Stats for my copy: Mass market paperback; published by Harlequin Enterprises Limited, 2010; 280 pages; purchased at a library book sale in February 2011.
My thoughts: In that same box of books I mentioned above came this dud. Lana is a widow, her policeman husband having been killed two years ago. She lives alone with her young daughter, Haley, and makes a living designing jewelry, which she sells at jewelry shows and online. One day two agents come knocking on her door and announce that they need her help. They believe her next door neighbor is a serial killer, and they want to put an undercover agent in her home for clandestine surveillance so they can hopefully gather enough evidence to make an arrest. The undercover agent will pose as her new husband, with a flimsy cover story of having corresponded online for several months before meeting in person and getting married in Vegas. And they give Lana about thirty minutes notice before her fake husband moves in and sets up his camera equipment in her guest room.
Lana is likeable enough. She loves her daughter and someday she would like to marry again, but she is determined not to marry another man like her husband, who everyone revered but who had his flaws, which are revealed to us slowly over the course of the book. Riley is also likeable enough. He's something of a playboy, going from casual encounter to casual encounter, never getting emotionally involved with a woman. Lana is completely not his type, so of course he's surprised to realize he's attracted to her. His banter with Lana is often amusing, making me laugh at times even as I'm thinking what a sleaze he is.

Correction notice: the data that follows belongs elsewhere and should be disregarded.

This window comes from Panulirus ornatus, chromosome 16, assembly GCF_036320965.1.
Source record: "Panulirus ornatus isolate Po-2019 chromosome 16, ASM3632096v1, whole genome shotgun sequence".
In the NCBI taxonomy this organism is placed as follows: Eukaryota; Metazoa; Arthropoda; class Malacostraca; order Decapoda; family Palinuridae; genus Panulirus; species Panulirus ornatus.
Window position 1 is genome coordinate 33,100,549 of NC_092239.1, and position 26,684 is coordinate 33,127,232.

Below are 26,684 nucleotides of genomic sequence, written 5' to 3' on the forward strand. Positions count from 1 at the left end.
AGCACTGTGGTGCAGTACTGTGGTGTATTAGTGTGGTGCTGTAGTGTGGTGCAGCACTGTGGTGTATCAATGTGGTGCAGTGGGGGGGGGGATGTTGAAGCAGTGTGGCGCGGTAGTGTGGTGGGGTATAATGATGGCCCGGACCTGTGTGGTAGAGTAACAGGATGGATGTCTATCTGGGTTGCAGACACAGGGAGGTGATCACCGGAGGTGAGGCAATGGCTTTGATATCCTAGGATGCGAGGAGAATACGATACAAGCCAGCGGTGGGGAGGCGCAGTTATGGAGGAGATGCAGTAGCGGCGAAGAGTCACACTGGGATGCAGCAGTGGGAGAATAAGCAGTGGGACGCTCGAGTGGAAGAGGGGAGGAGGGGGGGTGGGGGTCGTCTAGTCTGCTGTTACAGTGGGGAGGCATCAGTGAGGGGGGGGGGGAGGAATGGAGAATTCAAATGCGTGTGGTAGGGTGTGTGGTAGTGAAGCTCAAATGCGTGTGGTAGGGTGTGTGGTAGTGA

My biggest issue was the child, Haley. She is constantly described as a toddler, but she does not talk or act like one, and I was often distracted by wondering how old she actually is. She's very precocious, but not amusingly so. From the minute Haley meets Riley she begins calling him Daddy, even after Lana reminds her he is not her daddy. When Lana and Riley share their first kiss, they are interrupted by Haley coming into the room:
“Mommy. Daddy. Stop kissing and talk to me.” (pg 79)
Riley tries to get Haley to call him by his first name, and she compromises by thereafter calling him “Daddy Riley”, which, gag.
Later Lana and Riley go to a weekend jewelry show, leaving Haley with one of Lana's friends, who has a daughter named Kim who we are told is five years old. When Lana says goodbye to Haley:
“Mommy, go,” Haley said as she squirmed to get free of Lana's embrace. “Me and Kim have stuff to do.” (pg 171)
Now, seriously, do any toddlers really talk like that? No, really, I'm seriously asking you. I haven't been around many toddlers since my own children were that age. Right now I only know one toddler personally, a little girl of about 2 1/2, and I can guarantee she does not talk like Haley. Maybe Haley is actually Kim's age, 5 or so? But then she wouldn't be a toddler, right? Aren't toddlers generally between, like, one and three? Anyway, Haley came off to me as a caricature of a cartoon child. The first time she approaches Riley and lifts her arms to be picked up, he shoots a panicked look at Lana, having had zero experience with children. But after that point he seems to be a seasoned pro at child rearing. I like romances with children involved in the story, but this child is strictly a plot device.